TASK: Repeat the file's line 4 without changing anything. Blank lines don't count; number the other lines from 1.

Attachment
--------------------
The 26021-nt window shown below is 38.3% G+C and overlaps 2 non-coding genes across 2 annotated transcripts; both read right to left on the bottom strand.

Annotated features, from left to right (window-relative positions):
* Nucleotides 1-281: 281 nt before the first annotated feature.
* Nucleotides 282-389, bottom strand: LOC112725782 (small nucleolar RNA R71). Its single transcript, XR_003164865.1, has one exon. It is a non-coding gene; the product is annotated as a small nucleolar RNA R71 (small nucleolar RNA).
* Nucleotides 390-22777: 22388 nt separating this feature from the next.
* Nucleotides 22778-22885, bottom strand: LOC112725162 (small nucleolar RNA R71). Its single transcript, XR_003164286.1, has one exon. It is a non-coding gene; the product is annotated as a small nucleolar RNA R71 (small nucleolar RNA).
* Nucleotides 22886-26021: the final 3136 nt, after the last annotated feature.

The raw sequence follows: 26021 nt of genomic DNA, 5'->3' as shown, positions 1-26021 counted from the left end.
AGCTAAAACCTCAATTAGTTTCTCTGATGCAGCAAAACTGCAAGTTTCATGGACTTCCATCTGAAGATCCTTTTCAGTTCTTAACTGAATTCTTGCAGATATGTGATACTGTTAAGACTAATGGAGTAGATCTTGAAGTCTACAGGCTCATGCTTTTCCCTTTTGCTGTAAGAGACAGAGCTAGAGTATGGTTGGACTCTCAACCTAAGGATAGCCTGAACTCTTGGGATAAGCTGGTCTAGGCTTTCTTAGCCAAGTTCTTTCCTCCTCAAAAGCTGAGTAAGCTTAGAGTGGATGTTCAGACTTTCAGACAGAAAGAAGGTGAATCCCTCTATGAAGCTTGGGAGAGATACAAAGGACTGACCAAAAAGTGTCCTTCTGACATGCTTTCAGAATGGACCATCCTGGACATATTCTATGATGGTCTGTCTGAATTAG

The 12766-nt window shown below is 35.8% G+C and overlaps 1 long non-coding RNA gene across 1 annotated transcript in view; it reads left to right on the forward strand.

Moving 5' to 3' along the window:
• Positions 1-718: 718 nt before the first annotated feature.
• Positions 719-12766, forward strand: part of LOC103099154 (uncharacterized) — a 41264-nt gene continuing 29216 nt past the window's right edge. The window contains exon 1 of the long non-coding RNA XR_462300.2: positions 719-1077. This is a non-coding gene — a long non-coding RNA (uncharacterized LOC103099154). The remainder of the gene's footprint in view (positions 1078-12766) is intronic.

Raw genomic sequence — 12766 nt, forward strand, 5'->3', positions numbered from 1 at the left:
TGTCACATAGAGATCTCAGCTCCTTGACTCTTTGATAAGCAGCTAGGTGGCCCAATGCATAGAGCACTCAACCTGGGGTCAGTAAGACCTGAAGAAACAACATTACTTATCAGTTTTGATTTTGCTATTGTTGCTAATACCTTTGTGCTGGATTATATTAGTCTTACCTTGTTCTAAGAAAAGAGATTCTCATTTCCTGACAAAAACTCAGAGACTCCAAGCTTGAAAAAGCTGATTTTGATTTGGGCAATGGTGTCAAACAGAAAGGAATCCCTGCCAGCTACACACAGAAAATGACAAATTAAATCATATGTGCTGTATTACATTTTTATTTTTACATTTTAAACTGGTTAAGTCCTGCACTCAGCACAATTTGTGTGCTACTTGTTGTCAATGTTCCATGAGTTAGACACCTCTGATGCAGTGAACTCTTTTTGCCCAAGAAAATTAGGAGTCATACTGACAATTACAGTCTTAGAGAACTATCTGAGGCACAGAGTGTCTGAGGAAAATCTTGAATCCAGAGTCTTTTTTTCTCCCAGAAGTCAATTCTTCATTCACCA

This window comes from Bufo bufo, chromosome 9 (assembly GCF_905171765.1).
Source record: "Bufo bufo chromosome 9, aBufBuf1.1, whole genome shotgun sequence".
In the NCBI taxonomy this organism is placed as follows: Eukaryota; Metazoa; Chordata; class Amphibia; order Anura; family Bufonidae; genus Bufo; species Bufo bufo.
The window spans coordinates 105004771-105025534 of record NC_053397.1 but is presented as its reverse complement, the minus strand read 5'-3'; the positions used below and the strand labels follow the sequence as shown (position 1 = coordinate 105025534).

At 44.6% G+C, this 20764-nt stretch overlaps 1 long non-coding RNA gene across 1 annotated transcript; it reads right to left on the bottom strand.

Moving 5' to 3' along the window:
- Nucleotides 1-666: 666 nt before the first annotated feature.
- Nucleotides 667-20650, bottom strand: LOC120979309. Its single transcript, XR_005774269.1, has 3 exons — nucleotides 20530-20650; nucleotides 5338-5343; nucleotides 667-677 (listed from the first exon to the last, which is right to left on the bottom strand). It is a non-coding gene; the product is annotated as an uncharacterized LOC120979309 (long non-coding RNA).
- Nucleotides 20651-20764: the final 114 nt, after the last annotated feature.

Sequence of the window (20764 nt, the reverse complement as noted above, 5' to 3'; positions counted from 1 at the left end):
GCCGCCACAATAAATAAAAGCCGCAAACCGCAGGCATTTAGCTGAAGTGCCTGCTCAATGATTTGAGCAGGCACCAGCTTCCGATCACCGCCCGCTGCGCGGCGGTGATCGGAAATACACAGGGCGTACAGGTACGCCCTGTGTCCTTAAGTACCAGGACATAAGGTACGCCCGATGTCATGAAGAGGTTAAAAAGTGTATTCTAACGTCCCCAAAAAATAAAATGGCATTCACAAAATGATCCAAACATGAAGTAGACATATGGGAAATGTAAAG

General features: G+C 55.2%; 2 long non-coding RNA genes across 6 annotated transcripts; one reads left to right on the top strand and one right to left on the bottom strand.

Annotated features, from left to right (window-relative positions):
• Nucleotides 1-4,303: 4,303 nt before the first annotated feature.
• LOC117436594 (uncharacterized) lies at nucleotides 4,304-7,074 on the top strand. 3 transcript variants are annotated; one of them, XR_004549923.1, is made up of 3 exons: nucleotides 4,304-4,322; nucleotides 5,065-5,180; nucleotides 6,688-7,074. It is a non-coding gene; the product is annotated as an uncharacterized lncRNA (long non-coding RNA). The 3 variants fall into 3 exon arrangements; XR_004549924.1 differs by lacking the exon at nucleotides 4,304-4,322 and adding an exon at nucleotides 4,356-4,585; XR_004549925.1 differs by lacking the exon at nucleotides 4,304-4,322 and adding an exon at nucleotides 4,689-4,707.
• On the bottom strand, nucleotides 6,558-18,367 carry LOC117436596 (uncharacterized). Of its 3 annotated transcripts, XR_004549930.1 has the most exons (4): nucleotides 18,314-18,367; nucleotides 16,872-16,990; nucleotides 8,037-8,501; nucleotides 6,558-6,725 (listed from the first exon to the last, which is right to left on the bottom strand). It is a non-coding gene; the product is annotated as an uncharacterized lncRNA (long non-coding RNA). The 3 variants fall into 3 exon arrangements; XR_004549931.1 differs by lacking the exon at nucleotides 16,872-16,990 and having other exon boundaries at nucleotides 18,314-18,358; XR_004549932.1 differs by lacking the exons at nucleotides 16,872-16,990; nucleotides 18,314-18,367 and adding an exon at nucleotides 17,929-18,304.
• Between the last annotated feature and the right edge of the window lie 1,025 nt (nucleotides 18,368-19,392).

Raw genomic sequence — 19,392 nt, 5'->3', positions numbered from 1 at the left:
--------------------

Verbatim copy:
* Nucleotides 282-389, bottom strand: LOC112725782 (small nucleolar RNA R71). Its single transcript, XR_003164865.1, has one exon. It is a non-coding gene; the product is annotated as a small nucleolar RNA R71 (small nucleolar RNA).